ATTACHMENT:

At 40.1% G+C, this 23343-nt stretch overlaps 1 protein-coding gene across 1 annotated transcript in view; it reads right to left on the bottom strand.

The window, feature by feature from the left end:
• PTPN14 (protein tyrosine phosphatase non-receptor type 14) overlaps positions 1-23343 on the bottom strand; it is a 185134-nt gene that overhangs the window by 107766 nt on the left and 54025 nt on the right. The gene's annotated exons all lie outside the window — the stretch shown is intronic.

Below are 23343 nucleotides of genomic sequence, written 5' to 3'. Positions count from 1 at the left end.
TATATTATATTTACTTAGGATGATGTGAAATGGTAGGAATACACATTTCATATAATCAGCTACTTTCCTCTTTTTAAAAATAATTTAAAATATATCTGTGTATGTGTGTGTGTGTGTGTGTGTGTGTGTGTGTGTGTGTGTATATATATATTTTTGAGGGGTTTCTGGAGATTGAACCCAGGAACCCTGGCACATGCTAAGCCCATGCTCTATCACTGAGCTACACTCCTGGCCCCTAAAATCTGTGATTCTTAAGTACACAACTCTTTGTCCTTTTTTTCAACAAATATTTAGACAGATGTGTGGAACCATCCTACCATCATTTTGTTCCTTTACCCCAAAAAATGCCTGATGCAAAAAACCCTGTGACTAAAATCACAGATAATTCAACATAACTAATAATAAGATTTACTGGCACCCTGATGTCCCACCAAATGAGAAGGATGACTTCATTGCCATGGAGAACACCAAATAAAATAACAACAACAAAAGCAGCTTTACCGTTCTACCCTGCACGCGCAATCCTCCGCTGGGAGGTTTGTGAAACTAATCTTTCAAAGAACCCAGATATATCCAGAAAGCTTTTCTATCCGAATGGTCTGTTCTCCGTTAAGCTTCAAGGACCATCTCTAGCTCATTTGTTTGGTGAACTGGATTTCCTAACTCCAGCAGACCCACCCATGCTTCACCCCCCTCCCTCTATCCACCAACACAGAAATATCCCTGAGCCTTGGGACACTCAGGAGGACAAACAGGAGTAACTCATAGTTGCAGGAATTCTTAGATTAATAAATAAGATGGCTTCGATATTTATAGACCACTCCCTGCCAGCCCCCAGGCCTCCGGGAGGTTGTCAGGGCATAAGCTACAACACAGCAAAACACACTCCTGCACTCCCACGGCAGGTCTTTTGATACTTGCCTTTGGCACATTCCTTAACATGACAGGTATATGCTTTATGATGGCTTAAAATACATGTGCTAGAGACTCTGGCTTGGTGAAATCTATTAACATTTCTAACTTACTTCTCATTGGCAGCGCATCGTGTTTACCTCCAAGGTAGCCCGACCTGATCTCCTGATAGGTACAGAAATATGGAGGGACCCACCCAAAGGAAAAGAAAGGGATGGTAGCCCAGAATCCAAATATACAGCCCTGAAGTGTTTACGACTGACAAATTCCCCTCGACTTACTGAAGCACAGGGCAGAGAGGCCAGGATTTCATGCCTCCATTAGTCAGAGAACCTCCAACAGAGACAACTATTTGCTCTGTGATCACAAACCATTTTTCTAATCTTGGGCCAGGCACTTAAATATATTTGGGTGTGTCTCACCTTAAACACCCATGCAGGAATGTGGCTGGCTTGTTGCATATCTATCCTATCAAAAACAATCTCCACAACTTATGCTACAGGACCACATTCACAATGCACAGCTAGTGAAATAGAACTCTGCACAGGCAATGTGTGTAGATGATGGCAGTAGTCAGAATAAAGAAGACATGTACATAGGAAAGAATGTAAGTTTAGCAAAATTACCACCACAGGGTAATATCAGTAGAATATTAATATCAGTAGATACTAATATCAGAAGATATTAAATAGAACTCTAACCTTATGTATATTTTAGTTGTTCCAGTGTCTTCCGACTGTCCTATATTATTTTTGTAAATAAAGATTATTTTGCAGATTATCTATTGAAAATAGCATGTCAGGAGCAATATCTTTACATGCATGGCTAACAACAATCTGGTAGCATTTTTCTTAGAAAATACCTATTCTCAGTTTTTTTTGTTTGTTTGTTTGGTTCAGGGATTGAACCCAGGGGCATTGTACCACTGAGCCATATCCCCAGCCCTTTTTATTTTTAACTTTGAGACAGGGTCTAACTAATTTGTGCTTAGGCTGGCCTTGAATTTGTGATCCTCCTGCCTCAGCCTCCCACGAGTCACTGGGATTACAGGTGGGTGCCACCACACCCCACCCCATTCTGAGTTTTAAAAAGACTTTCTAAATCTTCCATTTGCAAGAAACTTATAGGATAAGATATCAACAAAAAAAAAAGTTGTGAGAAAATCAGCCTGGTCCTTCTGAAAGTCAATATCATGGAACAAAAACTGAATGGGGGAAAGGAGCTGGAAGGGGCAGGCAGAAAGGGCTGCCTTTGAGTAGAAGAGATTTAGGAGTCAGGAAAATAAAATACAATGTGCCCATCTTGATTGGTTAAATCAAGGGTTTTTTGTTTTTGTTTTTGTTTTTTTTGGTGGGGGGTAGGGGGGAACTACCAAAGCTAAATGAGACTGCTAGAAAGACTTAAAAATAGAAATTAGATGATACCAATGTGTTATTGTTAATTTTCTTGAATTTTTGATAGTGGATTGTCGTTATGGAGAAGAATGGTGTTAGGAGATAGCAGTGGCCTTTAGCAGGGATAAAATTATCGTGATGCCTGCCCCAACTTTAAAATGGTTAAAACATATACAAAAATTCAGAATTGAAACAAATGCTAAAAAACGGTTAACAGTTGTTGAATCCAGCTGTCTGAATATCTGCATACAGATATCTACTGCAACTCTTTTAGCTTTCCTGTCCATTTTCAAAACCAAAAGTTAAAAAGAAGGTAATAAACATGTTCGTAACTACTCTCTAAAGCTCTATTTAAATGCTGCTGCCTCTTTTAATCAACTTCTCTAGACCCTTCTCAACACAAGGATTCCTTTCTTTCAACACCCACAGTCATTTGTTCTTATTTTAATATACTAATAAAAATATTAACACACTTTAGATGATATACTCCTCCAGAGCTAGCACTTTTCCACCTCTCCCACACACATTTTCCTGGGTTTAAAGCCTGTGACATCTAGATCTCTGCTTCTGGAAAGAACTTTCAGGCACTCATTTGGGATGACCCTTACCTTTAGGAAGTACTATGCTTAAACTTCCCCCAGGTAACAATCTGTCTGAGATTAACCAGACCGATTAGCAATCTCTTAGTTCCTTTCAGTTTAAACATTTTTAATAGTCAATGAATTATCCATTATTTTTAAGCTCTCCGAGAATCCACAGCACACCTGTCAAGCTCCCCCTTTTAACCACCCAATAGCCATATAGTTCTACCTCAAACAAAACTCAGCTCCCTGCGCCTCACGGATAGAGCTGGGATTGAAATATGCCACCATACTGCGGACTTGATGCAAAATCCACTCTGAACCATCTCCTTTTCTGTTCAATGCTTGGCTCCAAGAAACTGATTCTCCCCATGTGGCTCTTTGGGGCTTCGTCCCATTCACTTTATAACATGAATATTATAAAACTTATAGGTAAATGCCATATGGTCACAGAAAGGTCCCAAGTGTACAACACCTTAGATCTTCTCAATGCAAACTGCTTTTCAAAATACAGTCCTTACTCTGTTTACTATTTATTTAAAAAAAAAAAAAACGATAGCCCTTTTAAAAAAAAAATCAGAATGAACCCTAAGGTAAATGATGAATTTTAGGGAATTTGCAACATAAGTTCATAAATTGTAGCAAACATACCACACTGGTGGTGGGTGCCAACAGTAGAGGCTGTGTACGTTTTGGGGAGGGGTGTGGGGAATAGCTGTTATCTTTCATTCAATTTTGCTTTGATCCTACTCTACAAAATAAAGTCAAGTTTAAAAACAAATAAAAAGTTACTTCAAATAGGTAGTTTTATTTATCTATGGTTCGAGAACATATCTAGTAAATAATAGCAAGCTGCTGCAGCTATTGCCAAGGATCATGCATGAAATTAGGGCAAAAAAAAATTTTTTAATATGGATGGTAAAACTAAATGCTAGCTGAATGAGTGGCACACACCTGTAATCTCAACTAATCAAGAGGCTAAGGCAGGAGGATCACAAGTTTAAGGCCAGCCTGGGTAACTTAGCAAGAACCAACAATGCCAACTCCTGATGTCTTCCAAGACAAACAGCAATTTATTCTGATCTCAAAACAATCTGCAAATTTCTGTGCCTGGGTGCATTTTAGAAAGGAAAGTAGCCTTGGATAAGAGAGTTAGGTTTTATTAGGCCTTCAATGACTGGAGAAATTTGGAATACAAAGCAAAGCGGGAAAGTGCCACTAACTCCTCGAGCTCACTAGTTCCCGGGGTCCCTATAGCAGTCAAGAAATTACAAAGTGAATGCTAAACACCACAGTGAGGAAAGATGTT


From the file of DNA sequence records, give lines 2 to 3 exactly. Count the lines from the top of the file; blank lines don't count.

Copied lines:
The window, feature by feature from the left end:
• PTPN14 (protein tyrosine phosphatase non-receptor type 14) overlaps positions 1-23343 on the bottom strand; it is a 185134-nt gene that overhangs the window by 107766 nt on the left and 54025 nt on the right. The gene's annotated exons all lie outside the window — the stretch shown is intronic.